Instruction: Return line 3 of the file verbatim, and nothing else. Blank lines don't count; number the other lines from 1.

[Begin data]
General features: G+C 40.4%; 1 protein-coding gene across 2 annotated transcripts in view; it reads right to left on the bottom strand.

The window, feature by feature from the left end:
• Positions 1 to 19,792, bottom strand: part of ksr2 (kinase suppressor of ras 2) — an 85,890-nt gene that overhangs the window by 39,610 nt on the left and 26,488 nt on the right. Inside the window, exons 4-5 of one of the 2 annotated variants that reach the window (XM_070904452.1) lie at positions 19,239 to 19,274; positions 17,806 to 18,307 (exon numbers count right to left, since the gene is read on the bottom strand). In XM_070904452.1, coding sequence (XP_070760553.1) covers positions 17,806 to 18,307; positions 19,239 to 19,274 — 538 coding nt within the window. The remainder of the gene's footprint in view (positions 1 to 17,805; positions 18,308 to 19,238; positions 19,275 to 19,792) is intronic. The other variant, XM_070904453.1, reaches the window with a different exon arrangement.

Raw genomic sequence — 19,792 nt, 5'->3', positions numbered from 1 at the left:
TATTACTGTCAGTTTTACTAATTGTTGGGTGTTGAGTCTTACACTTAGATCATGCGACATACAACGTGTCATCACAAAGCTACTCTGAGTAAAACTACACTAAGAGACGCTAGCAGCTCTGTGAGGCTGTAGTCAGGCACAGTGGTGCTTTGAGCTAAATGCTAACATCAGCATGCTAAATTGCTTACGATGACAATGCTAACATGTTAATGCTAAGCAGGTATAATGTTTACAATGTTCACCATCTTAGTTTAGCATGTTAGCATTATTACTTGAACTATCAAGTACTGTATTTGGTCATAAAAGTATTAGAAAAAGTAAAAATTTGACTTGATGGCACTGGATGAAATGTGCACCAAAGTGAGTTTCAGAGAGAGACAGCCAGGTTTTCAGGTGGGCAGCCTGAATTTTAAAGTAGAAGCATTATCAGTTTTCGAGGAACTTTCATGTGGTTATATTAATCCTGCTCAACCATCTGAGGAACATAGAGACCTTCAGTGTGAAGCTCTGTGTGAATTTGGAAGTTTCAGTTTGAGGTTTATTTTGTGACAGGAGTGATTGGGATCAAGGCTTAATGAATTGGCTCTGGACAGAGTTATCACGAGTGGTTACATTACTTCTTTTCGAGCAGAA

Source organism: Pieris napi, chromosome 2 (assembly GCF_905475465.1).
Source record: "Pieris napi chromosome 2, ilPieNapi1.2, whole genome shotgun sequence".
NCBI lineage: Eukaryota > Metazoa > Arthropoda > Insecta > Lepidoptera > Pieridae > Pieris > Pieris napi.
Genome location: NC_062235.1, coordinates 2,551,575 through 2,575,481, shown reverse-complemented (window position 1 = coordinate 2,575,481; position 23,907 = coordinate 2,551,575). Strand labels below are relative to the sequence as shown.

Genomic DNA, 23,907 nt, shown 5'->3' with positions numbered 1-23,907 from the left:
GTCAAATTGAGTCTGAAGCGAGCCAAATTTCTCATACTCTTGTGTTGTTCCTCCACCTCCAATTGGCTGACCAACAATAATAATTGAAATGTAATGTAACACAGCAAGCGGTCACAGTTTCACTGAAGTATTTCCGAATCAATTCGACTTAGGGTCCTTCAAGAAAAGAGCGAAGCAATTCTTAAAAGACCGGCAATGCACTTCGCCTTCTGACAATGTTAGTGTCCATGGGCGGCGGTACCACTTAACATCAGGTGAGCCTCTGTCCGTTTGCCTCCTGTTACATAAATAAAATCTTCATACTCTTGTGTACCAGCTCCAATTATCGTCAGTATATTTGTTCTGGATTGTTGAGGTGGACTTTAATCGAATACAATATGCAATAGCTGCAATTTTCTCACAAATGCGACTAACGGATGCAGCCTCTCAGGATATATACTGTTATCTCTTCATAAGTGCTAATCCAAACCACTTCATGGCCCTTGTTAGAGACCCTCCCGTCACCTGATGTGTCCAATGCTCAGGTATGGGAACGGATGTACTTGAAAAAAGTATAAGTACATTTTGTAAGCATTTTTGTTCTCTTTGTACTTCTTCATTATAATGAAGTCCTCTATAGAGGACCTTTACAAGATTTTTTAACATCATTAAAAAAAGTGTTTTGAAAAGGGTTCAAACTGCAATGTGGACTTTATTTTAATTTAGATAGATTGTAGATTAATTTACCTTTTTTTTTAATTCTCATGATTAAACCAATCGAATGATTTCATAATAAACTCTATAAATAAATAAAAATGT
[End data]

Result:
• Positions 1 to 19,792, bottom strand: part of ksr2 (kinase suppressor of ras 2) — an 85,890-nt gene that overhangs the window by 39,610 nt on the left and 26,488 nt on the right. Inside the window, exons 4-5 of one of the 2 annotated variants that reach the window (XM_070904452.1) lie at positions 19,239 to 19,274; positions 17,806 to 18,307 (exon numbers count right to left, since the gene is read on the bottom strand). In XM_070904452.1, coding sequence (XP_070760553.1) covers positions 17,806 to 18,307; positions 19,239 to 19,274 — 538 coding nt within the window. The remainder of the gene's footprint in view (positions 1 to 17,805; positions 18,308 to 19,238; positions 19,275 to 19,792) is intronic. The other variant, XM_070904453.1, reaches the window with a different exon arrangement.